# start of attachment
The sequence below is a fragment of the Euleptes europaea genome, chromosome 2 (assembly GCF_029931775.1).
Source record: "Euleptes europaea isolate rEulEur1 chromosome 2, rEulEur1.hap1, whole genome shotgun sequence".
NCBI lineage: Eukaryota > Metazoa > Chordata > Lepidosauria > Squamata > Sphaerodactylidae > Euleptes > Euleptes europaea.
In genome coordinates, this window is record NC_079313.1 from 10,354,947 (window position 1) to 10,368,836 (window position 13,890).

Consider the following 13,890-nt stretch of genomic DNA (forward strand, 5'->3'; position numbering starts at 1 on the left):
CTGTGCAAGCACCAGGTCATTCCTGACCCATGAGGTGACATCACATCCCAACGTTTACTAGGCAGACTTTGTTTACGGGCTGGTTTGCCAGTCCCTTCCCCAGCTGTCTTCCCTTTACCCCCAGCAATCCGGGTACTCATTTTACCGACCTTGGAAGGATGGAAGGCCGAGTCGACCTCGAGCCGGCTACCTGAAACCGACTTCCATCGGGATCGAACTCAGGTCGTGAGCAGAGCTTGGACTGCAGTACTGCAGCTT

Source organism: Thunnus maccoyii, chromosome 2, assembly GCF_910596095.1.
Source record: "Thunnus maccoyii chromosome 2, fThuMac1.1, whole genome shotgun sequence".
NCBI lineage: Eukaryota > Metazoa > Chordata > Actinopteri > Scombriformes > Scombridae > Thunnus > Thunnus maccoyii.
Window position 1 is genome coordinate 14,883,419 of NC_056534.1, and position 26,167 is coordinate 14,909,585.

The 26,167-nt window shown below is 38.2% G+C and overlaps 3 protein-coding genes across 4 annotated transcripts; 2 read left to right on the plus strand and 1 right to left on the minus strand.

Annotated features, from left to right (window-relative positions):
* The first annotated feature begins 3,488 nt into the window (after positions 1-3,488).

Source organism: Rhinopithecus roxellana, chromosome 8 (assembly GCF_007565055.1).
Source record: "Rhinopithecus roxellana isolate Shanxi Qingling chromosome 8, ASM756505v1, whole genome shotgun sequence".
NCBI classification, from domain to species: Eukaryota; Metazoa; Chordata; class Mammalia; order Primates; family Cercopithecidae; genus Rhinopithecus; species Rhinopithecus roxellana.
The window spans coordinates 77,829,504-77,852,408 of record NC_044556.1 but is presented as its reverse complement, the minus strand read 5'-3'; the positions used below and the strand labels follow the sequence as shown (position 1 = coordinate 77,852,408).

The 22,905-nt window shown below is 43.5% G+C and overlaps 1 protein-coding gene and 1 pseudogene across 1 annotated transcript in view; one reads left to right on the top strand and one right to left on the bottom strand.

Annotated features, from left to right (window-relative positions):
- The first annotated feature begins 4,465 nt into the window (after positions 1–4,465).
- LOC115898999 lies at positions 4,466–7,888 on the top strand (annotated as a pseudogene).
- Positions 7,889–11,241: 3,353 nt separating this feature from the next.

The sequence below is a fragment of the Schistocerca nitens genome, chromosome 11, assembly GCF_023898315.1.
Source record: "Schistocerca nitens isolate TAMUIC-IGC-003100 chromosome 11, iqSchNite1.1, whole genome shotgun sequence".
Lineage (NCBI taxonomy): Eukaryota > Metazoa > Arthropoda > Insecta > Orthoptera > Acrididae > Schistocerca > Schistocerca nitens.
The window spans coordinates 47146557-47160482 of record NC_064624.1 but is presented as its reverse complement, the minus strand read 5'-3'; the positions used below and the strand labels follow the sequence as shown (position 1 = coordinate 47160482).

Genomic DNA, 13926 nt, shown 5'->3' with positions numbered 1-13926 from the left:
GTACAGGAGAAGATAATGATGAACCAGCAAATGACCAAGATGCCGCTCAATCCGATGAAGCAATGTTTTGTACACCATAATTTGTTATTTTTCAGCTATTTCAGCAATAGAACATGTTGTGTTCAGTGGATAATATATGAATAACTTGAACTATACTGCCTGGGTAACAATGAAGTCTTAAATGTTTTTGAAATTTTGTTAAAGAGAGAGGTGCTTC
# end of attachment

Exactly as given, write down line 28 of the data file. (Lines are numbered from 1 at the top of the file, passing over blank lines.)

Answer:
GTACAGGAGAAGATAATGATGAACCAGCAAATGACCAAGATGCCGCTCAATCCGATGAAGCAATGTTTTGTACACCATAATTTGTTATTTTTCAGCTATTTCAGCAATAGAACATGTTGTGTTCAGTGGATAATATATGAATAACTTGAACTATACTGCCTGGGTAACAATGAAGTCTTAAATGTTTTTGAAATTTTGTTAAAGAGAGAGGTGCTTC